Building Children's Brains, Pt. II

MON, NOV 13, 2017 (1:42)

The second session of the WGBH 7th annual Innovation IdeaLab continues with with The Brain Beat: Building Children’s Brains, moderated by journalist Arun Rath. In this discussion, MIT neuroscientist John Gabrieli, Nature Fix author Florence Williams, and Temple University’s Laurence Steinberg talk about adolescence.

In November 2017, the Innovation IdeaLab explored new ideas from thought leaders, scientists and grassroots activists presenting to WGBH documentary producers from national television programs, children’s programs, digital initiatives, radio/broadband series, independent public media producers and interested foundation representatives.

+ BIO: John Gabrieli

John Gabrieli is Grover Hermann Professor of Health Sciences and Technology and Cognitive Neuroscience at the Massachusetts Institute of Technology (MIT). He has dual appointments in the Department of Brain and Cognitive Sciences and in the Institute for Medical Engineering & Science at MIT. He is Director of the Martinos Imaging Center at the McGovern Institute for Brain Research and Director of MIT’s new program in learning sciences, the MIT Integrated Learning Initiative. He also has appointments in the Department of Psychiatry at the Massachusetts General Hospital and at the Harvard Graduate School of Education. He grew up in Buffalo, NY, received a B.A. in English from Yale (1978), a Ph.D. in Behavioral Neuroscience from MIT (1987), and was a postdoctoral fellow in the Psychology Department at Harvard. His research examines human brain development and how that varies in children. He is an author on over 300 publications in peer-reviewed scientific journals, including publications in Science and Nature.

+ BIO: Florence Williams

Florence Williams is a journalist, podcaster, and author of The Nature Fix: Why Nature Makes Us Happier, Healthier, and More Creative (W.W. Norton, 2017), which The New York Times calls “fascinating.” The Wall Street Journal calls her writing “exceptional...droll and crisp,” which makes her feel like a pastry. She is a contributing editor at Outside Magazine and a freelance writer for The New York Times, National Geographic, and numerous other publications. She is also the writer and host of a new podcast series, “The XX Factor” for Outside Magazine. Florence won a 2013 Los Angeles Times Book Prize for her first book, Breasts: A Natural and Unnatural History and a 2017 Gracie Award for her recent Audible Original series, “Breasts Unbound.” A fellow at the Center for Humans and Nature and a visiting scholar at George Washington University, her work focuses on the environment, health, and science. She currently serves on the board of High Country News and the Ted Scripps Fellowship Program at the University of Colorado. She lives in Washington, D.C.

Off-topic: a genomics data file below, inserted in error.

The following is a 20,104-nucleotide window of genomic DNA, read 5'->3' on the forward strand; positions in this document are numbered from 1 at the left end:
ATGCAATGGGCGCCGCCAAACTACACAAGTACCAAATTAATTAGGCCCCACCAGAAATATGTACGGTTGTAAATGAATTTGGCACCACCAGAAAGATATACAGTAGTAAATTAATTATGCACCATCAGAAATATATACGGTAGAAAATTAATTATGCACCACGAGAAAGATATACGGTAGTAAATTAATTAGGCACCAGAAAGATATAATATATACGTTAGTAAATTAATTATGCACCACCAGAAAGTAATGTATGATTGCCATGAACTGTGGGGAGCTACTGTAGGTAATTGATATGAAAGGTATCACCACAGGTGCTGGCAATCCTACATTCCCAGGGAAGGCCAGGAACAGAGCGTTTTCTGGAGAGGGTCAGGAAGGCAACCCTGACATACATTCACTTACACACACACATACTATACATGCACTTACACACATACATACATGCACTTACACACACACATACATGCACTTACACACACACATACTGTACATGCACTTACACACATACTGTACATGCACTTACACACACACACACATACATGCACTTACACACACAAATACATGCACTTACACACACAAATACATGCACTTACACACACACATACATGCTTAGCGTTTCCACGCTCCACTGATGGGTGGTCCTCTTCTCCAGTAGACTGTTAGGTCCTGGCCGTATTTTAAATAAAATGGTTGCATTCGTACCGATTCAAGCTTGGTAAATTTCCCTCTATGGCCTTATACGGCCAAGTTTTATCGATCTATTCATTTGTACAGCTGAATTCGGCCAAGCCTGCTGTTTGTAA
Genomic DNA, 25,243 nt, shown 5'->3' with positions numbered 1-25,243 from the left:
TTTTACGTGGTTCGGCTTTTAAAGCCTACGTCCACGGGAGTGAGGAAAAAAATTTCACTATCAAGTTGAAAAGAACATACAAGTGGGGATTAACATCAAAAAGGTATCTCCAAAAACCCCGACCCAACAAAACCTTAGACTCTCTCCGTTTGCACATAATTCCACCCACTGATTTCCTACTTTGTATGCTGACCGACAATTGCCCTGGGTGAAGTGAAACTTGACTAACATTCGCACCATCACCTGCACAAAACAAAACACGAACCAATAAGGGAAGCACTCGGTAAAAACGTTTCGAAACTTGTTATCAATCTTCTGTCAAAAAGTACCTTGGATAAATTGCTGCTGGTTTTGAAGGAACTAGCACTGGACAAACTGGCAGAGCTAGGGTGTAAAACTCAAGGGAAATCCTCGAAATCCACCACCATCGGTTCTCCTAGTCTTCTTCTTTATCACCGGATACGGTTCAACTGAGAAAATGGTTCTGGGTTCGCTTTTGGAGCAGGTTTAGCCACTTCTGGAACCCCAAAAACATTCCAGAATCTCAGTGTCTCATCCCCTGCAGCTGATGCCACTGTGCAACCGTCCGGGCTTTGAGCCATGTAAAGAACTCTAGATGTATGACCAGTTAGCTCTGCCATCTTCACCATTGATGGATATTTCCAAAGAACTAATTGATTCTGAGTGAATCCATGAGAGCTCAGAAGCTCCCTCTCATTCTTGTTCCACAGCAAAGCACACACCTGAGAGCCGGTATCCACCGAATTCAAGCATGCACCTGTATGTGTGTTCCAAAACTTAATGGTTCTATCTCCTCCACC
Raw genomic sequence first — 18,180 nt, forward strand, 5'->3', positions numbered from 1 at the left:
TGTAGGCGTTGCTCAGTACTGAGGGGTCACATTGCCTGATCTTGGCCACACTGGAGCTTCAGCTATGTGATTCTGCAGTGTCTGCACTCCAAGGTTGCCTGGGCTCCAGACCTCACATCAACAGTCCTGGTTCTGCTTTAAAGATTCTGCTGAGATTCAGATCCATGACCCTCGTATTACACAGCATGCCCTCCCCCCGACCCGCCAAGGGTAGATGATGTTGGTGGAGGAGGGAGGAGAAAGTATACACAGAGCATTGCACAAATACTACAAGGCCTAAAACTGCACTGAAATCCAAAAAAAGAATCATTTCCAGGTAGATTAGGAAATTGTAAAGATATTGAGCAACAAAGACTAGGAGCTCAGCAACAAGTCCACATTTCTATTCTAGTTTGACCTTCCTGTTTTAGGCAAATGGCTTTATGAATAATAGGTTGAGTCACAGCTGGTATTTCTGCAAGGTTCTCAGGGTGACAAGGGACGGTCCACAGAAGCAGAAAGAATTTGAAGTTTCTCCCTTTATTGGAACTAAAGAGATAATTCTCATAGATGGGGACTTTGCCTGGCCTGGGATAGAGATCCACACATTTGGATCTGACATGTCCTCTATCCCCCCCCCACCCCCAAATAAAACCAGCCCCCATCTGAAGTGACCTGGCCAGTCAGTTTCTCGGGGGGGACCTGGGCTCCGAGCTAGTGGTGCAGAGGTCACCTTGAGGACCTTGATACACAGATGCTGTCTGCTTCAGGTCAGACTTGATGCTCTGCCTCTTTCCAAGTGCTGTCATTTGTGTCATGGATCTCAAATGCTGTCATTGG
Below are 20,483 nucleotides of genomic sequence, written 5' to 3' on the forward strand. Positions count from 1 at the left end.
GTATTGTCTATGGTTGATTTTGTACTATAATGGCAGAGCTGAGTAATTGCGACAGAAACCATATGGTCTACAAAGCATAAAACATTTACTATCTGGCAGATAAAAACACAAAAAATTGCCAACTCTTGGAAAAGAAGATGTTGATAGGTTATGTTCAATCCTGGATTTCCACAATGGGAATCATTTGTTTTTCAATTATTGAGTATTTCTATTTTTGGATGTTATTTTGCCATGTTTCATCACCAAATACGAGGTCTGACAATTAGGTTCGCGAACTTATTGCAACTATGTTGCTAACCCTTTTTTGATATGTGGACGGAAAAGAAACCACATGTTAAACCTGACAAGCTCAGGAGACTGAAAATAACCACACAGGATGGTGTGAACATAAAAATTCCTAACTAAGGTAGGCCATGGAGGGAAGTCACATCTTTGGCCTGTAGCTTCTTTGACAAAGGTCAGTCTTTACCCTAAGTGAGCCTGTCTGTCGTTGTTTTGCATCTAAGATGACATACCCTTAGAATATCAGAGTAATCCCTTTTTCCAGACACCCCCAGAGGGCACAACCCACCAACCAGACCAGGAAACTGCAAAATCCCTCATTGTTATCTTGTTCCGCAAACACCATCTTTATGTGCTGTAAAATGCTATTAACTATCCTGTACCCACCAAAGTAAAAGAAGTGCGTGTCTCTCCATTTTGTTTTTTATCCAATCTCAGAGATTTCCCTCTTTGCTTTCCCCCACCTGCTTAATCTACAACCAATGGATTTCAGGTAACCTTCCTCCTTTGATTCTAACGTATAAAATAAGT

+ BIO: Laurence Steinberg

Laurence Steinberg is the Distinguished University Professor and Laura H. Carnell Professor of Psychology at Temple University. He was educated at Vassar College, where he was elected to Phi Beta Kappa and graduated with honors and distinction in psychology, and at Cornell University, where he received his Ph.D. in Developmental Psychology. He is a Fellow of the American Psychological Association, the Association for Psychological Science, and the American Academy of Arts and Sciences.

Dr. Steinberg is one of the world’s leading experts on adolescent development. Steinberg’s research has focused on a range of topics in the study of contemporary adolescence, including adolescent brain development, risk-taking and decision-making, parent-adolescent relationships, adolescent employment, high school reform, and juvenile justice. He has been a frequent consultant to state and federal agencies and lawmakers on child labor, secondary education, and juvenile justice policy.

Dr. Steinberg is the author of approximately 400 articles and essays on growth and development during the teenage years, and the author, co-author, or editor of 17 books, including Adolescence, the leading college textbook on this age period; Crossing Paths: How Your Child’s Adolescence Triggers Your Own Crisis; Beyond the Classroom: Why School Reform Has Failed and What Parents Need to Do; The 10 Basic Principles of Good Parenting; You and Your Adolescent: The Essential Guide for Ages 10 to 25; and Age of Opportunity: Lessons From the New Science of Adolescence.

Partner
WGBH
Series
Future Tense, Future Perfect? The WGBH Innovation IdeaLab
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